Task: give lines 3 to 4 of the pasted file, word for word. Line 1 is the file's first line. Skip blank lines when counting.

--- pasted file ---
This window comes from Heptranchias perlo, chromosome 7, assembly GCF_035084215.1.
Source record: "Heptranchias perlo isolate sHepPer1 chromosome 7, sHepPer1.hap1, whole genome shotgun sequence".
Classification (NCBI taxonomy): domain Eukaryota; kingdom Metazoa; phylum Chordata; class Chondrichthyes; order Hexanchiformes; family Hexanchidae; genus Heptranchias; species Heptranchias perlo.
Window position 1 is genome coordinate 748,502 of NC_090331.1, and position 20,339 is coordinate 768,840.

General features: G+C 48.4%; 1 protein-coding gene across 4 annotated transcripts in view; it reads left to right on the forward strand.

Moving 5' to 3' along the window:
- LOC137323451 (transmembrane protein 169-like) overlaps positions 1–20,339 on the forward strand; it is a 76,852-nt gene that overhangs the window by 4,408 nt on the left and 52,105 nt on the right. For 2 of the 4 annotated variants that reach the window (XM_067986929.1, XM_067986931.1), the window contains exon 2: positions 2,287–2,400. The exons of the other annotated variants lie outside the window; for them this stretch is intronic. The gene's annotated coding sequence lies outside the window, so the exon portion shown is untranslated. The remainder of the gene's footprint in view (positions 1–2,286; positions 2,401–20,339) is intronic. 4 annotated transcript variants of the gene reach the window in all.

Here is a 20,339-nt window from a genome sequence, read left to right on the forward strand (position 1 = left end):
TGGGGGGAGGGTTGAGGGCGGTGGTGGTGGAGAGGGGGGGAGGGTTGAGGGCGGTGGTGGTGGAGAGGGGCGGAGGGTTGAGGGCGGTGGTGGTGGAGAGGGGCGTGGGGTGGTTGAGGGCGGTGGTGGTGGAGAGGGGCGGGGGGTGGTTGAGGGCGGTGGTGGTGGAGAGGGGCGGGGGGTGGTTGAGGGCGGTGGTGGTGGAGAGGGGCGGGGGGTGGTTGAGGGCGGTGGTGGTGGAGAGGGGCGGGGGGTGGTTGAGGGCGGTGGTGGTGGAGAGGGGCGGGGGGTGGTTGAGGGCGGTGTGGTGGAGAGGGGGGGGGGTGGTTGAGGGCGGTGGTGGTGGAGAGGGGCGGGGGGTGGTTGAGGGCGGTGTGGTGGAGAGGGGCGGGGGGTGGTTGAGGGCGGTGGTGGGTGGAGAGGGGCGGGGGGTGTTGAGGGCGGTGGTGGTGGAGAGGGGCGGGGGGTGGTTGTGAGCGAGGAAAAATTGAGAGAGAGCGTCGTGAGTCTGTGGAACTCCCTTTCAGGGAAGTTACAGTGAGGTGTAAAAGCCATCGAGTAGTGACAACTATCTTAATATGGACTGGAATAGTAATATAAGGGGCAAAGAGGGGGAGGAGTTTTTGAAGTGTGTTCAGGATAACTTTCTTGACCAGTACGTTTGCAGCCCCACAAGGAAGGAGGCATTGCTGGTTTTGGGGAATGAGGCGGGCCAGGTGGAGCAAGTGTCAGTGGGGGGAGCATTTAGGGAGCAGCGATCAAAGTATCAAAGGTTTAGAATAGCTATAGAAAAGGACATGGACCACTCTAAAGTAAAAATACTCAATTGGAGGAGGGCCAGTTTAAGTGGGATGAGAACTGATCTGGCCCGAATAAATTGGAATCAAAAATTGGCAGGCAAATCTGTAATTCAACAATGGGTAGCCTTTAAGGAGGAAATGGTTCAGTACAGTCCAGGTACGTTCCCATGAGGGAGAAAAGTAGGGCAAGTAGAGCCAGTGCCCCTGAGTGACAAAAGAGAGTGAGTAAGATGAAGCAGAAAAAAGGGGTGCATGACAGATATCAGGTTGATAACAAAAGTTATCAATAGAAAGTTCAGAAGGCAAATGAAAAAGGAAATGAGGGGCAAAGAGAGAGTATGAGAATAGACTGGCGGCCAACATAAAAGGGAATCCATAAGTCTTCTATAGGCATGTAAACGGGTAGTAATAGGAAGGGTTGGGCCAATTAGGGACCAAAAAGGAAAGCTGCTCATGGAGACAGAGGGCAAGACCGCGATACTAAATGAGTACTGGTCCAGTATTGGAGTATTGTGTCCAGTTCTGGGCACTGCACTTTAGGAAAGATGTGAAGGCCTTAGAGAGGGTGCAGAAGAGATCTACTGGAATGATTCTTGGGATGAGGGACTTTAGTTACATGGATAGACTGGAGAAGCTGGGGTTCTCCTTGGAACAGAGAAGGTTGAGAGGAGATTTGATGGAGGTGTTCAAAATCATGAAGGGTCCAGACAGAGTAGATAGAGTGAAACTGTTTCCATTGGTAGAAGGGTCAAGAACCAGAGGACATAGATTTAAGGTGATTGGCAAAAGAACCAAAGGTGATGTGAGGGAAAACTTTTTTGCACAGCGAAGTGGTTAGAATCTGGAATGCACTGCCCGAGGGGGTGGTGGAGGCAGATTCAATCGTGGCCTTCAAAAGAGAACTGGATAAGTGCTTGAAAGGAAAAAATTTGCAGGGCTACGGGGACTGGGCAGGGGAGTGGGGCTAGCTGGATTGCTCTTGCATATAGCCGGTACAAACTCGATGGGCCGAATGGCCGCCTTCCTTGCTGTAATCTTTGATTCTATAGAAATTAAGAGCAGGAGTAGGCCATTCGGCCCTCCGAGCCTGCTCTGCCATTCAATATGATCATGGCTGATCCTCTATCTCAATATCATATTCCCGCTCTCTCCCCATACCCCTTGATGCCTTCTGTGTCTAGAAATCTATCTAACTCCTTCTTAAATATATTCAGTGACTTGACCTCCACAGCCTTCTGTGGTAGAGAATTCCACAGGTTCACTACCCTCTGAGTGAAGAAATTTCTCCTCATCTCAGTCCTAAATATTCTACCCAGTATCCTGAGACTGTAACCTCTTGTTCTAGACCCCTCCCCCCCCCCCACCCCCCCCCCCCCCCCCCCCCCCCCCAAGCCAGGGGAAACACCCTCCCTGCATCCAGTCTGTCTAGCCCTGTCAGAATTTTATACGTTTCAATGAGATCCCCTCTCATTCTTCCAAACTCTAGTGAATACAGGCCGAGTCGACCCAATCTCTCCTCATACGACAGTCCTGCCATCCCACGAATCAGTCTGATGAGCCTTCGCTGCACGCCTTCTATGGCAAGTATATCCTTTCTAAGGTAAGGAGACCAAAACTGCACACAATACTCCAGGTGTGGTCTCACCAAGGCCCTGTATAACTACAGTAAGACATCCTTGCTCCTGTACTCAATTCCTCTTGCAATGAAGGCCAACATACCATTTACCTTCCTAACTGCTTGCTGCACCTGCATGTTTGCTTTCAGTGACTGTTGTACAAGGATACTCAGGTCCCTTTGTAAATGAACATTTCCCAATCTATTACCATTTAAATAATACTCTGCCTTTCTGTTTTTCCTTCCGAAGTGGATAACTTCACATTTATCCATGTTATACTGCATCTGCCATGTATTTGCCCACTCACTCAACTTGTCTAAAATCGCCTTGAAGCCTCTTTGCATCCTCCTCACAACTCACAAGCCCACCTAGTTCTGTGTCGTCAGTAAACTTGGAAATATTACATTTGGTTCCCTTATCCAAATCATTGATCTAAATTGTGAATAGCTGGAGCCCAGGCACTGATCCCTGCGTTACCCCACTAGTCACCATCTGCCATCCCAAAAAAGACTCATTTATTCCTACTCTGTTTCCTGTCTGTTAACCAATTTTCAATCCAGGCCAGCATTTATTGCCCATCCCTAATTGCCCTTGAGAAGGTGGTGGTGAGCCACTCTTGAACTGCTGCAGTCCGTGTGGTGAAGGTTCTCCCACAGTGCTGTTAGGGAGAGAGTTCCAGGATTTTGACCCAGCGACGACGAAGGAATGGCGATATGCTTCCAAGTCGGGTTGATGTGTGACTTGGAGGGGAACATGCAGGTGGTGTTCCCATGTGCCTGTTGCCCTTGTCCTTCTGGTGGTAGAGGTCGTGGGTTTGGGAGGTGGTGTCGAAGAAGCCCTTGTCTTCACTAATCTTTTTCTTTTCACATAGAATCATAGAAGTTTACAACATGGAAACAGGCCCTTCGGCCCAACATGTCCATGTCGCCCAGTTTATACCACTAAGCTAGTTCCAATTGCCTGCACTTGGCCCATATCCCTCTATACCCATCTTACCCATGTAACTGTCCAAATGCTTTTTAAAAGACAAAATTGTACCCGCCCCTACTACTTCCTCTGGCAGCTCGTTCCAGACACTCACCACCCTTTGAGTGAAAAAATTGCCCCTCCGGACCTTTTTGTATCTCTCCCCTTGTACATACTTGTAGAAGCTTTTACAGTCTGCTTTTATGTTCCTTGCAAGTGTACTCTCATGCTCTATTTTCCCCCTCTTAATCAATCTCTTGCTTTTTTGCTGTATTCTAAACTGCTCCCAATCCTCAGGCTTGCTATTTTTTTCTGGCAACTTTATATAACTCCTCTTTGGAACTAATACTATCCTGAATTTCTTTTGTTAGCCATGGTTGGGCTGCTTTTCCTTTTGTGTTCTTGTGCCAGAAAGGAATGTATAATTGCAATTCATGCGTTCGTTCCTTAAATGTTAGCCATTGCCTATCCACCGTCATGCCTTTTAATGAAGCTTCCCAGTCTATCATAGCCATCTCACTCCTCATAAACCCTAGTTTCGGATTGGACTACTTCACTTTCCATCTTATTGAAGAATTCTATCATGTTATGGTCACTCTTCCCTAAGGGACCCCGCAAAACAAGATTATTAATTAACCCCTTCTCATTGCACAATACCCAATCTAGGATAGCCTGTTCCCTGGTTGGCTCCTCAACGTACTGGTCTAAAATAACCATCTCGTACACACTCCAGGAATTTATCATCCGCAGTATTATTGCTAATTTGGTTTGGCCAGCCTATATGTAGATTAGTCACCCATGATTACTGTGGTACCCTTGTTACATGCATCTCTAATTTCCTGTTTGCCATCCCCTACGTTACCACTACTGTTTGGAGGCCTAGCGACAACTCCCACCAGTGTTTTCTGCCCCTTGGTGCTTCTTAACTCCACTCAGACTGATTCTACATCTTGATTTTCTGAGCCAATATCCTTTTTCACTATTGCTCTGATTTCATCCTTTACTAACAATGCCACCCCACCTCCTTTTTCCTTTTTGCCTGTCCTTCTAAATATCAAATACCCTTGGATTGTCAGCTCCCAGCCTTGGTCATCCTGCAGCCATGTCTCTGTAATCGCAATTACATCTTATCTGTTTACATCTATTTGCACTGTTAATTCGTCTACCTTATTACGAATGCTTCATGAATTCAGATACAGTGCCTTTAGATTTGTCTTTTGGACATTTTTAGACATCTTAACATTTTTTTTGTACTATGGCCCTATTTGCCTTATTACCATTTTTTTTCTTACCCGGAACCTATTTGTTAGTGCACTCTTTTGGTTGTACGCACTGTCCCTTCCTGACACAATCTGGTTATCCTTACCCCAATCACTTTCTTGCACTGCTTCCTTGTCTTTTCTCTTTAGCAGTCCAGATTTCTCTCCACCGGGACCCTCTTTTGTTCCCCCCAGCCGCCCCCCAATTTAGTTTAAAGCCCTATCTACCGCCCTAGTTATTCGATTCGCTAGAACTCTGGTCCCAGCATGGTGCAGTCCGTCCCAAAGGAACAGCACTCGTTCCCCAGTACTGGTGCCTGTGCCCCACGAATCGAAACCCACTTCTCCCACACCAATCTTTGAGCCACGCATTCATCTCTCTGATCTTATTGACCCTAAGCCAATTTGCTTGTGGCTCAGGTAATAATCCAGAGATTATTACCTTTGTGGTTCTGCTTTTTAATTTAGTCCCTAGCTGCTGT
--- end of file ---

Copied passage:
Classification (NCBI taxonomy): domain Eukaryota; kingdom Metazoa; phylum Chordata; class Chondrichthyes; order Hexanchiformes; family Hexanchidae; genus Heptranchias; species Heptranchias perlo.
Window position 1 is genome coordinate 748,502 of NC_090331.1, and position 20,339 is coordinate 768,840.